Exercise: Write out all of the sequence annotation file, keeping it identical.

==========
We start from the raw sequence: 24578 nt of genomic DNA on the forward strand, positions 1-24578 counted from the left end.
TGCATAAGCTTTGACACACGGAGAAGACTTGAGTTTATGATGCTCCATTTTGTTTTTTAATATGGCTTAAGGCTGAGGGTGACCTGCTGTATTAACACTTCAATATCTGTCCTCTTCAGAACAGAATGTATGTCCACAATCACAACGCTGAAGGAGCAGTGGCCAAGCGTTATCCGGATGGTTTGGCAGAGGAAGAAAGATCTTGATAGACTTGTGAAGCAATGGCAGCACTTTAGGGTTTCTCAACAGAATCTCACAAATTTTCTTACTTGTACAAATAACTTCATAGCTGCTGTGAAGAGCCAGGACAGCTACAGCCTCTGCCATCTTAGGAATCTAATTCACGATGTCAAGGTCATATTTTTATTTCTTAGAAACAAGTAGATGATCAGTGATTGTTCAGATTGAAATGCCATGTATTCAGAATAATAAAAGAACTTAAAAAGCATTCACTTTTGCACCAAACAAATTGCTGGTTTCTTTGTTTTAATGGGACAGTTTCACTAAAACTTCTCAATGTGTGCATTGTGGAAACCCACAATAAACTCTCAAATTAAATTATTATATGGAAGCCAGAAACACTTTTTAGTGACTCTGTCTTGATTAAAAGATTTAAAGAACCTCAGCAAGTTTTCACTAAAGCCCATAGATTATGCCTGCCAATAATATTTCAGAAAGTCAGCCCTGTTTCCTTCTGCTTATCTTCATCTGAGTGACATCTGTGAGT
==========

We start from the raw sequence: 24578 nt of genomic DNA on the forward strand, positions 1-24578 counted from the left end.
TGCATAAGCTTTGACACACGGAGAAGACTTGAGTTTATGATGCTCCATTTTGTTTTTTAATATGGCTTAAGGCTGAGGGTGACCTGCTGTATTAACACTTCAATATCTGTCCTCTTCAGAACAGAATGTATGTCCACAATCACAACGCTGAAGGAGCAGTGGCCAAGCGTTATCCGGATGGTTTGGCAGAGGAAGAAAGATCTTGATAGACTTGTGAAGCAATGGCAGCACTTTAGGGTTTCTCAACAGAATCTCACAAATTTTCTTACTTGTACAAATAACTTCATAGCTGCTGTGAAGAGCCAGGACAGCTACAGCCTCTGCCATCTTAGGAATCTAATTCACGATGTCAAGGTCATATTTTTATTTCTTAGAAACAAGTAGATGATCAGTGATTGTTCAGATTGAAATGCCATGTATTCAGAATAATAAAAGAACTTAAAAAGCATTCACTTTTGCACCAAACAAATTGCTGGTTTCTTTGTTTTAATGGGACAGTTTCACTAAAACTTCTCAATGTGTGCATTGTGGAAACCCACAATAAACTCTCAAATTAAATTATTATATGGAAGCCAGAAACACTTTTTAGTGACTCTGTCTTGATTAAAAGATTTAAAGAACCTCAGCAAGTTTTCACTAAAGCCCATAGATTATGCCTGCCAATAATATTTCAGAAAGTCAGCCCTGTTTCCTTCTGCTTATCTTCATCTGAGTGACATCTGTGAGT